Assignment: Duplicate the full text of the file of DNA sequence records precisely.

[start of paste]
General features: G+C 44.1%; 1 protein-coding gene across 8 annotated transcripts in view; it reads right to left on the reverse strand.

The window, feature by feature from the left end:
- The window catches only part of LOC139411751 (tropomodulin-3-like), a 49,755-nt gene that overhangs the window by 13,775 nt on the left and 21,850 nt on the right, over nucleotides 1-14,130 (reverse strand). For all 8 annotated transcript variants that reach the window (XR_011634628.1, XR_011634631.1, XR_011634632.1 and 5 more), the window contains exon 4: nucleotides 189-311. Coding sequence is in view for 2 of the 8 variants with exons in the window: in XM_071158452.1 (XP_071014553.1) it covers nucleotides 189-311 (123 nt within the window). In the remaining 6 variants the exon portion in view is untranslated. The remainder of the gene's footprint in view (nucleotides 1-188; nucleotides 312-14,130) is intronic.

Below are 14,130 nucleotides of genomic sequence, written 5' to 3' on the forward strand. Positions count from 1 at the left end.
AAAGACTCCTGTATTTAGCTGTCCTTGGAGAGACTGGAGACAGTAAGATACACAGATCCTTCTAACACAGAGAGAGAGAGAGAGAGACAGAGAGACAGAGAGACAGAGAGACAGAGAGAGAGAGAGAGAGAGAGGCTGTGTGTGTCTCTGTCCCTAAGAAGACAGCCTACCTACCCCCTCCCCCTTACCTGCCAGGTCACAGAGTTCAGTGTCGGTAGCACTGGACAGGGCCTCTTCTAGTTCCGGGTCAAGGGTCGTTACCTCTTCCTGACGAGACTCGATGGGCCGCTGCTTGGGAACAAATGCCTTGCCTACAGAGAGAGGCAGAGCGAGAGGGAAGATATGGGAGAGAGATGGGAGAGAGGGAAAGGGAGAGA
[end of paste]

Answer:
General features: G+C 44.1%; 1 protein-coding gene across 8 annotated transcripts in view; it reads right to left on the reverse strand.

The window, feature by feature from the left end:
- The window catches only part of LOC139411751 (tropomodulin-3-like), a 49,755-nt gene that overhangs the window by 13,775 nt on the left and 21,850 nt on the right, over nucleotides 1-14,130 (reverse strand). For all 8 annotated transcript variants that reach the window (XR_011634628.1, XR_011634631.1, XR_011634632.1 and 5 more), the window contains exon 4: nucleotides 189-311. Coding sequence is in view for 2 of the 8 variants with exons in the window: in XM_071158452.1 (XP_071014553.1) it covers nucleotides 189-311 (123 nt within the window). In the remaining 6 variants the exon portion in view is untranslated. The remainder of the gene's footprint in view (nucleotides 1-188; nucleotides 312-14,130) is intronic.

Below are 14,130 nucleotides of genomic sequence, written 5' to 3' on the forward strand. Positions count from 1 at the left end.
AAAGACTCCTGTATTTAGCTGTCCTTGGAGAGACTGGAGACAGTAAGATACACAGATCCTTCTAACACAGAGAGAGAGAGAGAGAGACAGAGAGACAGAGAGACAGAGAGACAGAGAGAGAGAGAGAGAGAGAGGCTGTGTGTGTCTCTGTCCCTAAGAAGACAGCCTACCTACCCCCTCCCCCTTACCTGCCAGGTCACAGAGTTCAGTGTCGGTAGCACTGGACAGGGCCTCTTCTAGTTCCGGGTCAAGGGTCGTTACCTCTTCCTGACGAGACTCGATGGGCCGCTGCTTGGGAACAAATGCCTTGCCTACAGAGAGAGGCAGAGCGAGAGGGAAGATATGGGAGAGAGATGGGAGAGAGGGAAAGGGAGAGA